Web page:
One of the biggest hits of the year is a TV show which ran on basic cable from 2011 through 2019. Suits enjoyed lowkey popularity during its original run, but the show has become massively popular now that it’s streaming on Peacock, Amazon Prime and Netflix. The series has over three billion minutes viewed in streaming, and it’s one of Netflix’s most-watched shows this year. As I said in previous coverage, everyone who worked on Suits is getting ripped off by this steaming success. This is a huge part of why the WGA and SAG-AFTRA unions are striking: because even with billions of streams, the writers and actors are only being paid pennies in residuals. While the Suits actors haven’t publicized what they’ve received in residuals, a few writers from the series are speaking about how little they’re being paid in residuals.
Since moving from Prime Video to Netflix on June 17, Suits viewership has skyrocketed. The series holds a steady spot in Netflix’s weekly Top 10 chart, and from July 3 to July 9 Nielsen reported it garnered a whopping 3.7 billion viewing minutes on Peacock and Netflix combined. In doing so, the show set a new record as “streaming’s most viewed acquired title for a single week,” smashing the one set one week prior — by Suits. But as the show becomes a blockbuster hit in 2023, writers from the series are speaking out on sizably reduced residuals from the streaming sensation.
Sisters Nora and Lilla Zuckerman served as producers on Suits Season 4, supervising producers on Season 5, and writers on both 16-episode seasons. Yet their residual checks don’t properly reflect the show’s streaming success — one of the egregious issues WGA and SAG-AFTRA members are fighting to amend on the picket lines. To stress the severity of the situation, during a Zoom call with Decider, the Zucks pulled up residual payments received for a single episode of Suits from both 2016 and 2023. For writing “Blowback” (Season 5, Episode 11), “I received $12,568.57 in residuals,” Lilla said. “That was back in 2016, where I imagine it was probably being sold internationally and re-airing on USA. This year, 2023, where Suits has been viewed for billions and billions of hours on Netflix, I received the grand total of $414.26 on that episode.”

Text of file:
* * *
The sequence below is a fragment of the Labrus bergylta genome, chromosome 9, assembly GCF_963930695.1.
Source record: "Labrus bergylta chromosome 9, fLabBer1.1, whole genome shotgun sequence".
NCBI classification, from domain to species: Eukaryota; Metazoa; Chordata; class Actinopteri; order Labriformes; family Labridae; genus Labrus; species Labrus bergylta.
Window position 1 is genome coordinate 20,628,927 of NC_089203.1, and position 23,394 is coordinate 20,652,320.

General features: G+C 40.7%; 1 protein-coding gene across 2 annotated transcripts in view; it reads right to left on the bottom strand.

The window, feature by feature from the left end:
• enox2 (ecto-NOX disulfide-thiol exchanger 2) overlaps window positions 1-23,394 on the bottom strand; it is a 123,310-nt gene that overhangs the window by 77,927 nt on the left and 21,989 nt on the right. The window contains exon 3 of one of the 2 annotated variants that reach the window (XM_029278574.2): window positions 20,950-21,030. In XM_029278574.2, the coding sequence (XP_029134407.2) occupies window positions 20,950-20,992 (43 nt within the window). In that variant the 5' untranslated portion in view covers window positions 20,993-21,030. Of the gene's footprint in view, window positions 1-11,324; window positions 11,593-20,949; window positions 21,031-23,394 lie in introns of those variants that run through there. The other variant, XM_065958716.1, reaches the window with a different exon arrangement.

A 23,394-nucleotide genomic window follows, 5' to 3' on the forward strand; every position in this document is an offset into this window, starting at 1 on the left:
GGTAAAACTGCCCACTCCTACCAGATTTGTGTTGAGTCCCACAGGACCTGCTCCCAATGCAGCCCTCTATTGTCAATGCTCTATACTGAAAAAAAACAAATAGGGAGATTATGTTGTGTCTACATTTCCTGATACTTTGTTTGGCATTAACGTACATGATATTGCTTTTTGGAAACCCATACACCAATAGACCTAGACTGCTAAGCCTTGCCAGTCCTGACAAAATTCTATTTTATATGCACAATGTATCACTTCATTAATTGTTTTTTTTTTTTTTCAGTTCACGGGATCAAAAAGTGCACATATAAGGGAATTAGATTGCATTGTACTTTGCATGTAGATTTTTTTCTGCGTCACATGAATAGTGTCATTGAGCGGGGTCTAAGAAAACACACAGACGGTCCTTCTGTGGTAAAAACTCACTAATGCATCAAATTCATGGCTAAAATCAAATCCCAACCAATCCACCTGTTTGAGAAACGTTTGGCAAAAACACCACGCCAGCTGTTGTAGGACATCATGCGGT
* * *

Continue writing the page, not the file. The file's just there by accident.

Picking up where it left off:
Meanwhile, Ethan Drogin — who served as a writer, producer, and executive story editor throughout eight of Suits‘ nine seasons — revealed in an LA Times article that he only received $259.71 in streaming residuals last quarter for writing the Season 1 episode, “Identity Crisis.” Furthermore, he reported that “All together, NBCUniversal paid the six original Suits writers less than $3,000 last quarter to stream our 11 Season 1 episodes on two platforms.”
Despite the series’ recent surge, Suits writers aren’t seeing anything close to the residual amounts they received before the streaming era. “It’s really hard to sort through all these checks, because you get dozens of them that are like $7 here, $30 there, and so forth. But that’s with Suits airing on two different major streaming platforms. It’s this blockbuster hit, and I received a grand total of $414 for it,” Lilla explained. “You hope that maybe some magical check will arrive, but it does not appear,” Nora added.
I remember back when Friends was originally airing on NBC, the cast worked together to not only be paid the same per episode, but negotiate a special deal with the residuals for the show. Meaning, the cast negotiated a side-deal to get paid millions in residuals when repeats aired on cable. I wonder if the side-deal also included streaming? Because Friends was also a huge hit on Netflix for a time. Anyway, sorry for that tangent, but my larger point is, the streamers are screwing over everyone. The Suits writers, producers and show runners are getting screwed out of tens of thousands of dollars in residuals and you know it’s the same for the cast as well.
Photos courtesy of Avalon Red, NBC/USA/Suits.
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